As far as implementation of the case is concerned, it is still ruling. There have been no further appeals or petitions in this case and has not been over-ruled by any other case.

Conclusion:

Though this case is not the only case involving social and political issues but it definitely did attract lot of attention from those people who were ardent worshippers of Jayalalitha as a person. However, during her tenure she initiated number of policies in field of education, health & hygiene and nutrition for the people, which were commendable. There have been many cases in India involving corruption because of which people have lost faith in government, which is very unfortunate.

According to The Corruption Perception Index, released by World Economic Forum 2020, out of 180 countries, India is on 80th position at level of transparency in public sectors.[4]

The Lokpal and Lokayukta Act, 2013 was passed whose aim was to regulate and prevent corruption by bringing government officials under the purview of it. The need of the hour is to get stricter with laws today which can keep a clear check of sources of income of bureaucrats and businessmen who come to power with intention to get wrongful gains. We need a responsible set of people who will be determined towards their work, address their problems and most importantly discourage corruption. Hopefully we’ll one day be able to curb all these shortcomings and emerge as corruption free country.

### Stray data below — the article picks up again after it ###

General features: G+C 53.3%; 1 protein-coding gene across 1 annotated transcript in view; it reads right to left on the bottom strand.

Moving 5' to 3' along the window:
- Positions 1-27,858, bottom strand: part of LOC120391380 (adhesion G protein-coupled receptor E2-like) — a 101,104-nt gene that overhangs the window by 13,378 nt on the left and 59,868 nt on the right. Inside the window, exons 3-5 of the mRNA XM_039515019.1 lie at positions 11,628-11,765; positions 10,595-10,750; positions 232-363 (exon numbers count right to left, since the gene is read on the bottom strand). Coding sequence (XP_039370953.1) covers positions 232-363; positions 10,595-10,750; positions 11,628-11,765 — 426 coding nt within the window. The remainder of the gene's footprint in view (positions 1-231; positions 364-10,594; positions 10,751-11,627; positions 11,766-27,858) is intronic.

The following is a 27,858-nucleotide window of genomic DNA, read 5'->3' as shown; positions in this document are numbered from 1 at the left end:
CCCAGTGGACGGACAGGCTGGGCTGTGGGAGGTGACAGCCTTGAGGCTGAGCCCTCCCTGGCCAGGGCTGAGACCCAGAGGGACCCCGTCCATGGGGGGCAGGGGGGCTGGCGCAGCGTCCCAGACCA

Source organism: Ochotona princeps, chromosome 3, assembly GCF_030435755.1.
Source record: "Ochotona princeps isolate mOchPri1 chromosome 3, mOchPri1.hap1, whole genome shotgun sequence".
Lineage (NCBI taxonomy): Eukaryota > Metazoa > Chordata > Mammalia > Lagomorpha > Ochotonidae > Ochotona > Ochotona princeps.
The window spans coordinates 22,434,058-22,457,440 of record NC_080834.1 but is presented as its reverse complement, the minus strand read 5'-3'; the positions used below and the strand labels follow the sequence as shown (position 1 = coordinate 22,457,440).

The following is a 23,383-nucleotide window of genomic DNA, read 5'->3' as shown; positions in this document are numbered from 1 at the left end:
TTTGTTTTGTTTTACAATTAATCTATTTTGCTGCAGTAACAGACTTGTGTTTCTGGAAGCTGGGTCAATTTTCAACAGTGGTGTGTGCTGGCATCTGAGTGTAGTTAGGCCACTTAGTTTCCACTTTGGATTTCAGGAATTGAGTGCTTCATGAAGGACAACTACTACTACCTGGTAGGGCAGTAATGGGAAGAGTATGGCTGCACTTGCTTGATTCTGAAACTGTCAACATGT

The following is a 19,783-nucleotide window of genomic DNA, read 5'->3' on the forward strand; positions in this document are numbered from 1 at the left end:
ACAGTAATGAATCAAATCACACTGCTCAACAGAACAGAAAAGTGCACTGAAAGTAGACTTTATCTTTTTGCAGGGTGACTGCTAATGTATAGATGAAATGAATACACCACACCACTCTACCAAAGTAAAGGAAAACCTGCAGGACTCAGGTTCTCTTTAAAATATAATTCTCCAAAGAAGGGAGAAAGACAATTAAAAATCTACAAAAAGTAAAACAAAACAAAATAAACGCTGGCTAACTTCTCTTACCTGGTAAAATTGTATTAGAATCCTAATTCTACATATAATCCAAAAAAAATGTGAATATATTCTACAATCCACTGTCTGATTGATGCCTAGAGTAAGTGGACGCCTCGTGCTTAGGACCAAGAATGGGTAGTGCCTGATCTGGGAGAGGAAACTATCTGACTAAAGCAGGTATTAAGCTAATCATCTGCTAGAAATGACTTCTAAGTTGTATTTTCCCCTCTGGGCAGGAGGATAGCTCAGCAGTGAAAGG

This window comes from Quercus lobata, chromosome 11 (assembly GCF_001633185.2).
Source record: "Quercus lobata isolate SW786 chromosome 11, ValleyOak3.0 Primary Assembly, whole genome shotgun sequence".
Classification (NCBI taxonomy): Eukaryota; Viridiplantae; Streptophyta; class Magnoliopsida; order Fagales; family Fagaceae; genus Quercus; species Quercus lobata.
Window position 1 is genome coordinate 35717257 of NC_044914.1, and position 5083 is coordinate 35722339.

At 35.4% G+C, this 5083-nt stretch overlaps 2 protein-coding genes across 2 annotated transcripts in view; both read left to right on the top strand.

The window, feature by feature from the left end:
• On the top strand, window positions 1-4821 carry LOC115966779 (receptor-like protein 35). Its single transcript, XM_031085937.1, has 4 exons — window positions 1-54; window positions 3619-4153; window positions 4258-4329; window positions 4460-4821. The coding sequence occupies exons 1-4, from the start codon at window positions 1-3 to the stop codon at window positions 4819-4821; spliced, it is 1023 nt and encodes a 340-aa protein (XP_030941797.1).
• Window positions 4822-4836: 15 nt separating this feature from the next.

[1] State of Karnataka v. Selvi J, Jayalalitha & Ors, (Criminal Appeal Nos.304-307 of 2017).

[2] B.R. Kapur v. State of Tamil Nadu & Anr., (2001) 7 SCC 231.

[3] AIR 1977 SC 769.

[4]India ranked 80th in Corruption Perception Index, The Economics Tomes, Jan. 23, 2020, 10:14PM IST, https://economictimes.indiatimes.com/news/politics-and-nation/india-ranked-80th-in-corruption-perception-index/articleshow/73560064.cms?from=mdr.

Author Details: Surabhi Mathur (Advocate)

The views of the author are personal only. (if any)